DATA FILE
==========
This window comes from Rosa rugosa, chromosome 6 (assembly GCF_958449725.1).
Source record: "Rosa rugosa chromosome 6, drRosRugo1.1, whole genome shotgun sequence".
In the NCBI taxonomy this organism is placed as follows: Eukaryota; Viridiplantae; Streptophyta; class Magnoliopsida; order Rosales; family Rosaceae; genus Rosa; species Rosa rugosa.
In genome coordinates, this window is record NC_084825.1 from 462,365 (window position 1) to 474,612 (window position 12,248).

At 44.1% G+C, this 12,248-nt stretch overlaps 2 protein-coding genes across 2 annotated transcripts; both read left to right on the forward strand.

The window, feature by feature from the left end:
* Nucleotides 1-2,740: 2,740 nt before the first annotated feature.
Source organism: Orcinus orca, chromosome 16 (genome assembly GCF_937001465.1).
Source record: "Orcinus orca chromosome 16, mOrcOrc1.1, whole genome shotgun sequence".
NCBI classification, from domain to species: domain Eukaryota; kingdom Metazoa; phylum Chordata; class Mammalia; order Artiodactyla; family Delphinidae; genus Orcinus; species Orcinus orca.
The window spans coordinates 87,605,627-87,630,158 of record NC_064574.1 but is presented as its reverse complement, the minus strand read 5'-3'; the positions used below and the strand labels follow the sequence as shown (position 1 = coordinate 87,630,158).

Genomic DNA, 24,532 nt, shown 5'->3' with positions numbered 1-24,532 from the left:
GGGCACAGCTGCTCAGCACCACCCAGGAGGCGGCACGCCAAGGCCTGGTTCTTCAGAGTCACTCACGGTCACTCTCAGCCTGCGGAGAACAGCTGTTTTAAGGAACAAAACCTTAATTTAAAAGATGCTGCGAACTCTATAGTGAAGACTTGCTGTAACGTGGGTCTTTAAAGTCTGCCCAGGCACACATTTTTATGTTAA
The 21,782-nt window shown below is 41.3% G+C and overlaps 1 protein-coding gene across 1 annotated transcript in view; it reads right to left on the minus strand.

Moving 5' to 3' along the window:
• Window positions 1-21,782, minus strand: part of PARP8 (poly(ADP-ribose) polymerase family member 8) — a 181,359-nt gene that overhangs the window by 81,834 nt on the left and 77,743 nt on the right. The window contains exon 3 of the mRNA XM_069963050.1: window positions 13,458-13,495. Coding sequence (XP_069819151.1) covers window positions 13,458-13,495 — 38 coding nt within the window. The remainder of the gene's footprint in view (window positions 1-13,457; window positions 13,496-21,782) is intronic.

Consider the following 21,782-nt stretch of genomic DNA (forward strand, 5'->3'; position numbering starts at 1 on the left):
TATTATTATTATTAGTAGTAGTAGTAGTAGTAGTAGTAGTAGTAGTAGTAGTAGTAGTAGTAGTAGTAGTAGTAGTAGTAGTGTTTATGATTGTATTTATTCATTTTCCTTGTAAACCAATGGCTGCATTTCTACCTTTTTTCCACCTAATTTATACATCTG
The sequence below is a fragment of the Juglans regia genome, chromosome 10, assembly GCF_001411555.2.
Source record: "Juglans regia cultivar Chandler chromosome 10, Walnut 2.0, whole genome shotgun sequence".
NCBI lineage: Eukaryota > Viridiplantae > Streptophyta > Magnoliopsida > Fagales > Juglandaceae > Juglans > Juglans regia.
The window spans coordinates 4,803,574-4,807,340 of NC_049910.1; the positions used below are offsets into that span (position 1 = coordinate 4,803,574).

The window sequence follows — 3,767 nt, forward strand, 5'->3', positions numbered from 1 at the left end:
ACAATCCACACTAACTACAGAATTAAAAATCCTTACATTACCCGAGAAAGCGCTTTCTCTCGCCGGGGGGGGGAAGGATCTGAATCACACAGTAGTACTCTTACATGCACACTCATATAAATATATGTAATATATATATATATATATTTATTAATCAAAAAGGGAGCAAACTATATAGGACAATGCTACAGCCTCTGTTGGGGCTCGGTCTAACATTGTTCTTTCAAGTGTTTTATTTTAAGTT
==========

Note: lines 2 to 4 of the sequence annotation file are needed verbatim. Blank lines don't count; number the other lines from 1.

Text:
Source record: "Rosa rugosa chromosome 6, drRosRugo1.1, whole genome shotgun sequence".
In the NCBI taxonomy this organism is placed as follows: Eukaryota; Viridiplantae; Streptophyta; class Magnoliopsida; order Rosales; family Rosaceae; genus Rosa; species Rosa rugosa.
In genome coordinates, this window is record NC_084825.1 from 462,365 (window position 1) to 474,612 (window position 12,248).